By Nancy Ng
Miss Agnes is an early childhood educator, thespian, social service provider, community volunteer and mother that I have had the privilege of knowing for the last 17 years. We first met when Luna’s MPACT program was launched as a pilot at the Solid Foundation’s centers in Oakland. Miss Minnie Thomas was the director of the Solid Foundation, and Miss Agnes was her “right-hand” woman, and the manager at Mandela 2, one of their residential treatment centers where Luna taught hundreds of classes for 13 years. The Solid Foundation closed its doors in May 2013, and I attended the celebration to commemorate their closing day. Women whose lives had been deeply affected by both Solid Foundation leaders came from all over the Bay Area and California, and a few other states as well to honor this agency and the incredible grassroots community-driven work of Miss Thomas and Miss Agnes.
Over the many years of our partnership, Miss Agnes and I established a strong working relationship and a friendship. While a manager at the Solid Foundation she was instrumental in ensuring that the women and children could attend Luna events outside of the three residential centers where MPACT classes occurred. For Luna’s 10th anniversary she drove one of the vans on her day off so that more women could celebrate with us. She also attended several of Luna’s GALAs where the evening would end with her bringing loaves of Acme bread that had been donated to the GALA to the residential centers for the following day’s meals.
She retired from the Solid Foundation before they closed, and during her retirement became involved with Stagebridge’s senior theatre program. I was able to see her perform in a Stagebridge play at the Ashby Stage—she was fantastic! And, she also came to a few adult creative dance classes at the Luna studio. Miss Agnes and I occasionally meet for lunch or speak on the phone to catch up with Luna’s programs, her volunteer work, and our families. In preparation for writing this story I spoke with her a few weeks ago, and I was amazed by her vitality and commitment to social service during her retirement years.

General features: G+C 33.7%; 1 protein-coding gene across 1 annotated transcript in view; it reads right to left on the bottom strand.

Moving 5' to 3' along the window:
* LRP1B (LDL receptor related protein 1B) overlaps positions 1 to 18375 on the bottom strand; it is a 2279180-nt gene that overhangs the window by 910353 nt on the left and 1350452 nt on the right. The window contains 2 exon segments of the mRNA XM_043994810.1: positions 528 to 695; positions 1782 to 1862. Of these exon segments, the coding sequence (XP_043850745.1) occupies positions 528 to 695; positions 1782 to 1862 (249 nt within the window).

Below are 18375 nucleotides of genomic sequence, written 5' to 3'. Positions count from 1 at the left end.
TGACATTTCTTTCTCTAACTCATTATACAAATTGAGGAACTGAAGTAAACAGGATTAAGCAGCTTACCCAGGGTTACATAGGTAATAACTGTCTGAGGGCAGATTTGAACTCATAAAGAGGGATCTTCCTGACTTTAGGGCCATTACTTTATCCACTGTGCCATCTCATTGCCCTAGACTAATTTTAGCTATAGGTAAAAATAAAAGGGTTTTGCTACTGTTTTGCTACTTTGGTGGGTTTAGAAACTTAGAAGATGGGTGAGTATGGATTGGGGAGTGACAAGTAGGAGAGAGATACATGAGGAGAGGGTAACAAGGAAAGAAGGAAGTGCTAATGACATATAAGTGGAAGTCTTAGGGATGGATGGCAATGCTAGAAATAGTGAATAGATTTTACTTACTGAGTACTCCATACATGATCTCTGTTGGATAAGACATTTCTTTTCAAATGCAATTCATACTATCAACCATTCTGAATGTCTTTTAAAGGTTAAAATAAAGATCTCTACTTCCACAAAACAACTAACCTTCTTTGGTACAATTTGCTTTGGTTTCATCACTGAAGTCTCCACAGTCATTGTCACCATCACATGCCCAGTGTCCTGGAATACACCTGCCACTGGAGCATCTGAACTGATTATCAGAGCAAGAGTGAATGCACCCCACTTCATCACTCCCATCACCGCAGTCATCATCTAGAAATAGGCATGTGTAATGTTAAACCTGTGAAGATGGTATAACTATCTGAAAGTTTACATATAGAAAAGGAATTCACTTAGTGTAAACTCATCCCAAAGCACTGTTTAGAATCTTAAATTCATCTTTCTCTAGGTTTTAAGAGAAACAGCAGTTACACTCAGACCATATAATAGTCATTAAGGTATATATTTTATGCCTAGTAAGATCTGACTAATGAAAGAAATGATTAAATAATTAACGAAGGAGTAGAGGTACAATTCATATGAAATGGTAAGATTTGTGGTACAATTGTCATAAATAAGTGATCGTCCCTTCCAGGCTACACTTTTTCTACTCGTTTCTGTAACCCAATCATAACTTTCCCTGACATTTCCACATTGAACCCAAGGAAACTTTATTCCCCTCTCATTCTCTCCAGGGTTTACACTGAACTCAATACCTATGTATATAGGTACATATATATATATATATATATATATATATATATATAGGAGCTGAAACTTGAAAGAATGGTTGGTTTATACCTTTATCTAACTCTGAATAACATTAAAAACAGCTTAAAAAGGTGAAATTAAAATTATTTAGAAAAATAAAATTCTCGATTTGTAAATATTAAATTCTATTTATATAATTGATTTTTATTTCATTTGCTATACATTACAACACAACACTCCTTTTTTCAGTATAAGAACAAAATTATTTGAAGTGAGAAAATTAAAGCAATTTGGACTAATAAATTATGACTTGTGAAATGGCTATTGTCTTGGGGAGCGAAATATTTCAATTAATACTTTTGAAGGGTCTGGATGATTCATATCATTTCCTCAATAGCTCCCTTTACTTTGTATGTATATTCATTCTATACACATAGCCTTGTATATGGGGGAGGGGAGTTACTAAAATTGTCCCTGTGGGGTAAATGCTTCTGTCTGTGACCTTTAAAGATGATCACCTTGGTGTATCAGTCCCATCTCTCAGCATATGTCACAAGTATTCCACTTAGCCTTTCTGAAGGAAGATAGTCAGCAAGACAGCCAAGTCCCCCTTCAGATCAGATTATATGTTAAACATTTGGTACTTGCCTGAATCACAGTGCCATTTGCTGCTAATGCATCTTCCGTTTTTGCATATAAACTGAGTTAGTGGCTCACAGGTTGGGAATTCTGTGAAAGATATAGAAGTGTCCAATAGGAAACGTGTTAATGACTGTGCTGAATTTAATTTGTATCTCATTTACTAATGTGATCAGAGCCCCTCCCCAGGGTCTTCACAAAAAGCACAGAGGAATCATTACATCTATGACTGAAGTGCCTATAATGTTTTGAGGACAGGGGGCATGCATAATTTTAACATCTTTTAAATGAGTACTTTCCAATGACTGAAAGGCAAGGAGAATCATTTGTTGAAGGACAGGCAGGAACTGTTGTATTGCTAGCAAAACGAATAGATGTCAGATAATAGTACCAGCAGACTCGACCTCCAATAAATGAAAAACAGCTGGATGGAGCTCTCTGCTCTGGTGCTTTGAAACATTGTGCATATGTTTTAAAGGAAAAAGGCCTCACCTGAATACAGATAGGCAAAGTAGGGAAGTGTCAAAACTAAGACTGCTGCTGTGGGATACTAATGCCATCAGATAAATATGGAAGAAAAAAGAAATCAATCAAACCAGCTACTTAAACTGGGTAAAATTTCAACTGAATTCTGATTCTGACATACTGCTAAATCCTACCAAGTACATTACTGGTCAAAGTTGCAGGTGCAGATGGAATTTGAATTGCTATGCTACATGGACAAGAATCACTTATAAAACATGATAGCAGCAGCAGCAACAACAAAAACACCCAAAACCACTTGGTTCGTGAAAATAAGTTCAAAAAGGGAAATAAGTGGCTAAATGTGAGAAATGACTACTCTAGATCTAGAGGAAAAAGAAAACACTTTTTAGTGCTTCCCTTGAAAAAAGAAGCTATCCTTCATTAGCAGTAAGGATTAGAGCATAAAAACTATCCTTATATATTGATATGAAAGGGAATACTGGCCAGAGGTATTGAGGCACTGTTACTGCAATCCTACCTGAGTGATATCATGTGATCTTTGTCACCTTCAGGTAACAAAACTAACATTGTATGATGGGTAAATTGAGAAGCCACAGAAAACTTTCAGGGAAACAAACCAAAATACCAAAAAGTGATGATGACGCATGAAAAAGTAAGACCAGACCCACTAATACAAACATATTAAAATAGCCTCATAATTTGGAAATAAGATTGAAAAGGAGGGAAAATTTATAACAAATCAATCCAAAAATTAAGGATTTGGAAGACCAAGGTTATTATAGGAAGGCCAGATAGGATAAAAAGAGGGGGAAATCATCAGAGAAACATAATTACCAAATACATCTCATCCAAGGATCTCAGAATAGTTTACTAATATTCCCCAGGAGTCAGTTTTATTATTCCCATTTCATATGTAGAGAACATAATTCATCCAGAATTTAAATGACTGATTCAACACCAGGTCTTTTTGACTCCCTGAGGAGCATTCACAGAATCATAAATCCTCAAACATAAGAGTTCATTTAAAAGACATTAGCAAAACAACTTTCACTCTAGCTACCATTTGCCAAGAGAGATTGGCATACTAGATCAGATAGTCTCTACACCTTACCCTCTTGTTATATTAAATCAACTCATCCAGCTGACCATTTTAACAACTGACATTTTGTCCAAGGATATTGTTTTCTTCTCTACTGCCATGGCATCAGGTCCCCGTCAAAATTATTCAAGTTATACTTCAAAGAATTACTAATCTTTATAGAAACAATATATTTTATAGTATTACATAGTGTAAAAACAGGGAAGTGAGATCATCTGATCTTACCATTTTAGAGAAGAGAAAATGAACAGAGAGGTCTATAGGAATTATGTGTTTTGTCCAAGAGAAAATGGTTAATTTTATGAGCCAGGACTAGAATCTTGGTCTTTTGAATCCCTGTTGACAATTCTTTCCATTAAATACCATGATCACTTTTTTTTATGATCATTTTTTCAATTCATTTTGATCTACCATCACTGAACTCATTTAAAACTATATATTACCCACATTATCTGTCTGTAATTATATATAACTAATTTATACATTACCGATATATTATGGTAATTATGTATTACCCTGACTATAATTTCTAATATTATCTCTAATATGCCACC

When I called she was in the middle of writing and sending cards to the senior citizens she knows. She knows about 25 seniors, and every day she communicates with several of them by sending them cards or calling them on the phone to chat. She told me, “I talk to them, give them encouragement, and someone to talk to.” On Mondays she volunteers for the Telecare program on the Herrick Campus at Alta Bates Summit Medical Center. She speaks with social worker referred homebound seniors to check in on them and give them support. On other days of the week she is a Stagebridge volunteer for a literacy program, travelling to various Oakland public school 3rd-5th grade classrooms as a storyteller.
I asked Miss Agnes to tell me about her love for dance—What was her experience as a dancer? What does she remember about the dance experiences with the families at Mandela 2?
She shared that when she was younger; she was a “really quiet person” who did not know how to communicate. Her school girlfriend was more outgoing and an exceptionally good dancer. This friend taught her how to dance, and then Miss Agnes would watch others dance and then she took dance classes. I remember her telling me that she took social dance classes while at the Solid Foundation. While speaking on the phone last week she said, “I enjoy dancing and love dancing tremendously.”
Her memories of MPACT at Mandela 2 are that the teachers supported the moms to see their children and appreciate their children’s abilities. She remembers the children dancing on their own during the week after an MPACT class. Miss Agnes said, “I appreciate Luna coming in to teach and interact with the children and their mothers—they could exercise and be free.”